Autumn 2008

Autumn 2008: a season of extremes – heatwaves, drought, floods and frost.

Autumn 2008: a season of extremes – heatwaves, drought, floods and frost.

  • Rainfall: Well below normal in alpine areas and the west and south of the South Island
  • Soil moisture: Significant deficits in western areas of the North Island
  • Temperature: Above average in the north and west, below average in Otago
  • Sunshine: Well above normal in west and south of the South Island

Low rainfall occurred in the alpine areas and west of the South Island, with one of the driest autumn’s on record. It was very dry and sunny in the west and south of the South Island and Manawatu. Mean autumn air temperatures were above average in the north and west of both islands, but below average in Otago. The national average temperature of 13.3 °C was exactly average for autumn. But in the South Island unusual in March, and May brought extended periods of frost. It was extremely sunny in the west and south of the South Island.

Rainfall was about 50 percent (half) of normal in alpine areas and in South Westland, Fiordland, and less than a quarter of normal in Timaru. Unusually, significant soil moisture deficits (at least 110 mm) persisted until the end of March in many western North Island areas, dramatically affecting dairy production. Seven people drowned in a river flood in April, whilst May was unusually windless and extremely dry in many South Island places. The overall autumn climate pattern was dominated by more anticyclones to the south and southeast of the South Island, and depressions northwest of the North Island, producing more easterlies and northeasterlies.

Major highlights

  • The highest temperature during autumn 2008 was 34.8 ºC recorded at both Timaru Airport, and 35°C (rounded to the nearest degree) at Culverden and Woodbury on March 19th. This was 1°C less than the highest ever New Zealand March temperature of 36°C recorded at Ashburton in 1956. Heatwave conditions occurred from 18-21 March in inland and eastern South Island areas, with temperatures of 30°C or more, and many locations recording their highest March temperatures on record.
  • The lowest air temperature during the month was -7.7ºC recorded at Albert Burn in Central Otago on May 5th under clear skies. It was much frostier than normal in May, with ground frosts of 5°C or more occurring on 24 days in some inland areas.
  • April produced several high rainfall/flood-producing events – the worst being that of 14-16 April with 132 mm in 24 hours in Takaka on 14 April, 126 mm at Matamata, 108 mm at Rotorua and 101 mm at Taupo on the 15th – the deluge caused flooding of homes in Rotorua, and a river flood on the Mangetopopo drowning seven people, and earlier in the day a man was struck by lightning and killed near Dargaville. On 29 and 30 April 40 mm at Paraparaumu, 95 mm at North Egmont, and 94 mm in Wellington caused flooding in the Okato, the Kapiti Coast and Wellington.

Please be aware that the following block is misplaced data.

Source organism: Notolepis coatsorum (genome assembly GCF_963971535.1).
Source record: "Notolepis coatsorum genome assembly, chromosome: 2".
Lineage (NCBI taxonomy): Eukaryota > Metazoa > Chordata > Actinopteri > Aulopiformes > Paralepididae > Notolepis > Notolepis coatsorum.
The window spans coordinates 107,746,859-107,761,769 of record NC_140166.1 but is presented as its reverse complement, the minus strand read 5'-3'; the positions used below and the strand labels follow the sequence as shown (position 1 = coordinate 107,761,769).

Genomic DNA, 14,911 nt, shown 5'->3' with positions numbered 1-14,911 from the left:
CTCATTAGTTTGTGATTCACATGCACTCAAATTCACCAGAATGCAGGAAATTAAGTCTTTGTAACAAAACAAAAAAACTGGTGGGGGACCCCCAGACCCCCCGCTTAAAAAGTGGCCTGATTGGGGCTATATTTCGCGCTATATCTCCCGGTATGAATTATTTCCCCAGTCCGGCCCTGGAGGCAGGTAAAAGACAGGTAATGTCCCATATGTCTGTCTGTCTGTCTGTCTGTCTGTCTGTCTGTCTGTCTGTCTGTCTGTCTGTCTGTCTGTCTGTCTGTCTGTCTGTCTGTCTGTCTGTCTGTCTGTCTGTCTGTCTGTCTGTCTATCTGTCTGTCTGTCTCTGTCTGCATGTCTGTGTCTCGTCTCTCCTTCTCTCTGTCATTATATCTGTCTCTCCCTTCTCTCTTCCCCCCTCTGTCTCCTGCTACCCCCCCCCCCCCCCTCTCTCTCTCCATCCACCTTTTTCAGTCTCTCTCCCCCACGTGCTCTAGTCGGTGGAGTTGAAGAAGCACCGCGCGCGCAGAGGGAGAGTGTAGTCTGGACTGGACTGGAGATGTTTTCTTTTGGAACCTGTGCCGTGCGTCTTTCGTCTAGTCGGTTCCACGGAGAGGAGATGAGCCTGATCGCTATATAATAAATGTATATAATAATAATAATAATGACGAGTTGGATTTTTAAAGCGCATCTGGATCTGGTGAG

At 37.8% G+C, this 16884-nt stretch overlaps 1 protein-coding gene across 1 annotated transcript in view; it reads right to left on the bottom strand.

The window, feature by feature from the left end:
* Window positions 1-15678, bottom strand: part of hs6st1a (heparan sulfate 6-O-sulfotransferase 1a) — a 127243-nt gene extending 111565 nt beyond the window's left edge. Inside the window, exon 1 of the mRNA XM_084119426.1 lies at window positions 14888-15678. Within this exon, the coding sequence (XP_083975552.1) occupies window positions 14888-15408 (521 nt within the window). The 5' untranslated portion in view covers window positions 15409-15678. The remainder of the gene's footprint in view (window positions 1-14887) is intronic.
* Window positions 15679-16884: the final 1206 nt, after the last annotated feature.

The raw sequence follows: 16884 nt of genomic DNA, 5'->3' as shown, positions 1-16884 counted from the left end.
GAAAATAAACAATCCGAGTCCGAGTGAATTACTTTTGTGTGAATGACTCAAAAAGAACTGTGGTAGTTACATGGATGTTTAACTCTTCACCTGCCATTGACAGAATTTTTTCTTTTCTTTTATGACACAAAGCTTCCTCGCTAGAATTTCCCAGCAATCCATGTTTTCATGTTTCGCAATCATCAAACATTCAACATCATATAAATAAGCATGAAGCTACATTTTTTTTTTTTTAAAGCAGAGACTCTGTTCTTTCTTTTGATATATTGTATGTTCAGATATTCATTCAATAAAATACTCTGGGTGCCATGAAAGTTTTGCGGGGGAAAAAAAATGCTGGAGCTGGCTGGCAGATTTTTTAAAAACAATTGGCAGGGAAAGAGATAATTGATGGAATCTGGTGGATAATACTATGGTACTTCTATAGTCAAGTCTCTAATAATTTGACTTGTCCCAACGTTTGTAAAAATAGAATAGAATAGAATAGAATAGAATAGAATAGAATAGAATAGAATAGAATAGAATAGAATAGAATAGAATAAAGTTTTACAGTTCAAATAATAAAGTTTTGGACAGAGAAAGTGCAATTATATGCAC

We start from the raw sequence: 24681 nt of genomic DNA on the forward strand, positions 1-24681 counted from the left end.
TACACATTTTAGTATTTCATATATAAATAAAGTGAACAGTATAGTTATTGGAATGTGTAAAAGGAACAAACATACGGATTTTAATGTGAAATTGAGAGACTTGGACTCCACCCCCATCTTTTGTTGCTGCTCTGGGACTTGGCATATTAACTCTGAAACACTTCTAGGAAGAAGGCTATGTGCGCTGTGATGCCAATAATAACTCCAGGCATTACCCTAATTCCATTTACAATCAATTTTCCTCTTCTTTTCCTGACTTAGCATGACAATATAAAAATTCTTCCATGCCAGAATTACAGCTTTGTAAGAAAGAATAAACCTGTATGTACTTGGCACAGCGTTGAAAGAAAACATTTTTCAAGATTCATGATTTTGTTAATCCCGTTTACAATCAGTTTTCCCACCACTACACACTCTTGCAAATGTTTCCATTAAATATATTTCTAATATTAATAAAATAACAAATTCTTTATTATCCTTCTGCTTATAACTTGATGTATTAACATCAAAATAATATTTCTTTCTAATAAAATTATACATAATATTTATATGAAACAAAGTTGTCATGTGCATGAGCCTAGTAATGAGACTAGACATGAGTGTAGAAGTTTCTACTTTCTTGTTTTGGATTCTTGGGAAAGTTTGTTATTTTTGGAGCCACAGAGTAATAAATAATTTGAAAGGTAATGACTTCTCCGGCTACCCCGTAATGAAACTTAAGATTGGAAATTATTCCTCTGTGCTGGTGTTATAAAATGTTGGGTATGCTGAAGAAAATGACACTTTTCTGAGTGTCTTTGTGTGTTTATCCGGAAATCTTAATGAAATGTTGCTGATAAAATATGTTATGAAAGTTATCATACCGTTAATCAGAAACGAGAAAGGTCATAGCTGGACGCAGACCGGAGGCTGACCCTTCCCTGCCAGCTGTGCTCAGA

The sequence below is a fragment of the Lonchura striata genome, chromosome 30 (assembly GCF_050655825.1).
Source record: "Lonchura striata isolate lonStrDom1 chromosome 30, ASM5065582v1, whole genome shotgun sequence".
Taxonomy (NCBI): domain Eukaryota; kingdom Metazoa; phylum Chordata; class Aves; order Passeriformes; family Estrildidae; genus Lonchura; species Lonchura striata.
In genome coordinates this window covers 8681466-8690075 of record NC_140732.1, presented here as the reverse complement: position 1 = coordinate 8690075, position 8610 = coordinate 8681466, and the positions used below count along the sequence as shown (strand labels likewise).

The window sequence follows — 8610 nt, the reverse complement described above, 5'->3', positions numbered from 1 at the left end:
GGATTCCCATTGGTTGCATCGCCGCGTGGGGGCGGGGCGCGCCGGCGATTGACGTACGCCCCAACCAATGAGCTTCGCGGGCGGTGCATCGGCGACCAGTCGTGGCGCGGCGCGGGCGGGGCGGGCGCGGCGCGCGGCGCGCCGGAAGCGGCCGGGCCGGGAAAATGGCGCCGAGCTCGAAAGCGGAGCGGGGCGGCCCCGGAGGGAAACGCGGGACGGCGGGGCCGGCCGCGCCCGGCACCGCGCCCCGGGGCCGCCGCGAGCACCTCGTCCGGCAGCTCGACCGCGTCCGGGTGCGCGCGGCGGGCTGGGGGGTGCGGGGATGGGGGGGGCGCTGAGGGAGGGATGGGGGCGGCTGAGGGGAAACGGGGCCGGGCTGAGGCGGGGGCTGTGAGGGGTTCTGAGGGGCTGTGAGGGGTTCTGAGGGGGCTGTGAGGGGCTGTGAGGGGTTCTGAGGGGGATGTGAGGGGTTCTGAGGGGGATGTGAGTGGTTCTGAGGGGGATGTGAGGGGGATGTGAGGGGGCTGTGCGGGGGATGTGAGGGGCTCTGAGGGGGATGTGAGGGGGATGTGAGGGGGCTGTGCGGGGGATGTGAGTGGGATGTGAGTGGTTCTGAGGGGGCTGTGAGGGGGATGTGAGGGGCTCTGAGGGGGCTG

• By 29th March severe and significant soil moisture deficits (more than 130 and 110 mm) were present in throughout the west of the North Island from Auckland to the Manawatu, east of North Island, and the east of the South Island. The combination of the hot and dry conditions meant that dairy farmers continued drying off dairy stock, with sheep farmers selling stock early. April rainfall ended the severe and significant soil moisture deficits.
  • Of the five main centres, Auckland was easily the warmest, Wellington by far the wettest, Hamilton the sunniest and Christchurch the driest. Autumn temperatures were above average in Hamilton and Wellington, and below average in Christchurch. Rainfall was well above normal in Wellington, near normal in Auckland, and below normal in the three other centres. Autumn sunshine was near normal in Auckland and Christchurch, and above normal in Hamilton, Wellington and Dunedin.


Autumn rainfall was about 50 percent (half) of normal in alpine areas and south Westland, Fiordland, and less than a quarter of normal around Timaru. Cape Reinga record almost 200 percent (double) normal rainfall, and 150 percent (one and a half times) normal rainfall occurred in eastern Bay of Plenty, parts of the east of the North Island and Wellington.


Seasonal mean temperatures were about 0.5 °C above average throughout the north and west of both islands. They were closer to average in other North Island areas, and below average but about 0.5°C in Marlborough, Canterbury and Central Otago.


Autumn sunshine hours and/or solar radiation were at least 110 percent of normal in the southwest of the North Island, the west, south and alpine areas of the South Island. Southern and alpine areas received totals in excess of 120 percent of normal. Only in Gisborne were totals less, being 90 percent of normal.

Full report

For further information, please contact:

Dr Jim Salinger – Principal Scientist, Climate NIWA National Climate Centre – Auckland Phone +64 9 375 2053 [email protected]

Stuart Burgess – Climatologist NIWA National Climate Centre – Wellington Phone +64 4 386 0569 [email protected]

Geoff Baird – Communications Manager Phone +64 4 386 0543 [email protected]

Acknowledgement of NIWA as the source is required.

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